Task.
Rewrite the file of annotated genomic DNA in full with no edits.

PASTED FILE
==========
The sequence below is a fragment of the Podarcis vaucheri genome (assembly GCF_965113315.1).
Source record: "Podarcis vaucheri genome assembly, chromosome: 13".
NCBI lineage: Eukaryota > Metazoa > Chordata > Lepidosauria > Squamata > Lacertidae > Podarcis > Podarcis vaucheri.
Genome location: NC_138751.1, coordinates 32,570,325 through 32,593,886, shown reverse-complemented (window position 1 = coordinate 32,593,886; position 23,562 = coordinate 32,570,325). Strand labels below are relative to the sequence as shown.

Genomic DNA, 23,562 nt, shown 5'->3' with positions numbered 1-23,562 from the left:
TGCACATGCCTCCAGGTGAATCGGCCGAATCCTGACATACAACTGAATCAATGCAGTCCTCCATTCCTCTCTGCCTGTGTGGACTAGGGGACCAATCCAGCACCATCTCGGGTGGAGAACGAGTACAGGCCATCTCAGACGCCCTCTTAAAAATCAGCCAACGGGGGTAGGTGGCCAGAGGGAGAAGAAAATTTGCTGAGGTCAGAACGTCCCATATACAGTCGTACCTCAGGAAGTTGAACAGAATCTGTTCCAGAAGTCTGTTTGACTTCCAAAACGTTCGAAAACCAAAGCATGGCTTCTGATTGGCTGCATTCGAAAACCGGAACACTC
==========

The sequence below is a fragment of the Podarcis vaucheri genome (assembly GCF_965113315.1).
Source record: "Podarcis vaucheri genome assembly, chromosome: 13".
NCBI lineage: Eukaryota > Metazoa > Chordata > Lepidosauria > Squamata > Lacertidae > Podarcis > Podarcis vaucheri.
Genome location: NC_138751.1, coordinates 32,570,325 through 32,593,886, shown reverse-complemented (window position 1 = coordinate 32,593,886; position 23,562 = coordinate 32,570,325). Strand labels below are relative to the sequence as shown.

Genomic DNA, 23,562 nt, shown 5'->3' with positions numbered 1-23,562 from the left:
TGCACATGCCTCCAGGTGAATCGGCCGAATCCTGACATACAACTGAATCAATGCAGTCCTCCATTCCTCTCTGCCTGTGTGGACTAGGGGACCAATCCAGCACCATCTCGGGTGGAGAACGAGTACAGGCCATCTCAGACGCCCTCTTAAAAATCAGCCAACGGGGGTAGGTGGCCAGAGGGAGAAGAAAATTTGCTGAGGTCAGAACGTCCCATATACAGTCGTACCTCAGGAAGTTGAACAGAATCTGTTCCAGAAGTCTGTTTGACTTCCAAAACGTTCGAAAACCAAAGCATGGCTTCTGATTGGCTGCATTCGAAAACCGGAACACTC